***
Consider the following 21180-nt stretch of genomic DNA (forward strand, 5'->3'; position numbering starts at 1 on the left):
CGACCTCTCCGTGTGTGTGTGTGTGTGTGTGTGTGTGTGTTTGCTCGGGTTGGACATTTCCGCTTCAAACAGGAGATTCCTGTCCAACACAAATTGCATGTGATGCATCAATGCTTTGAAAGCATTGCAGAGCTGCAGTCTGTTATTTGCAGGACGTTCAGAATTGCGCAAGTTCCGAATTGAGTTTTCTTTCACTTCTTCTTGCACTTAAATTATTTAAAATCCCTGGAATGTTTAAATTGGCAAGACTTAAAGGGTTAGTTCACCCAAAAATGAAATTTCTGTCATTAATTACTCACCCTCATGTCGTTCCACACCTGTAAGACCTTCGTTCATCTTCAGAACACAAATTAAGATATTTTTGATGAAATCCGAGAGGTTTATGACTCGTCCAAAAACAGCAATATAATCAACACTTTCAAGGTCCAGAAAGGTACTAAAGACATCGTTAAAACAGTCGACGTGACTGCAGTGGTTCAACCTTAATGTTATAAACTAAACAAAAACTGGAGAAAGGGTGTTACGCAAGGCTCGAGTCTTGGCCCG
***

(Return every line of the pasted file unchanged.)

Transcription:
Consider the following 21180-nt stretch of genomic DNA (forward strand, 5'->3'; position numbering starts at 1 on the left):
CGACCTCTCCGTGTGTGTGTGTGTGTGTGTGTGTGTGTGTTTGCTCGGGTTGGACATTTCCGCTTCAAACAGGAGATTCCTGTCCAACACAAATTGCATGTGATGCATCAATGCTTTGAAAGCATTGCAGAGCTGCAGTCTGTTATTTGCAGGACGTTCAGAATTGCGCAAGTTCCGAATTGAGTTTTCTTTCACTTCTTCTTGCACTTAAATTATTTAAAATCCCTGGAATGTTTAAATTGGCAAGACTTAAAGGGTTAGTTCACCCAAAAATGAAATTTCTGTCATTAATTACTCACCCTCATGTCGTTCCACACCTGTAAGACCTTCGTTCATCTTCAGAACACAAATTAAGATATTTTTGATGAAATCCGAGAGGTTTATGACTCGTCCAAAAACAGCAATATAATCAACACTTTCAAGGTCCAGAAAGGTACTAAAGACATCGTTAAAACAGTCGACGTGACTGCAGTGGTTCAACCTTAATGTTATAAACTAAACAAAAACTGGAGAAAGGGTGTTACGCAAGGCTCGAGTCTTGGCCCG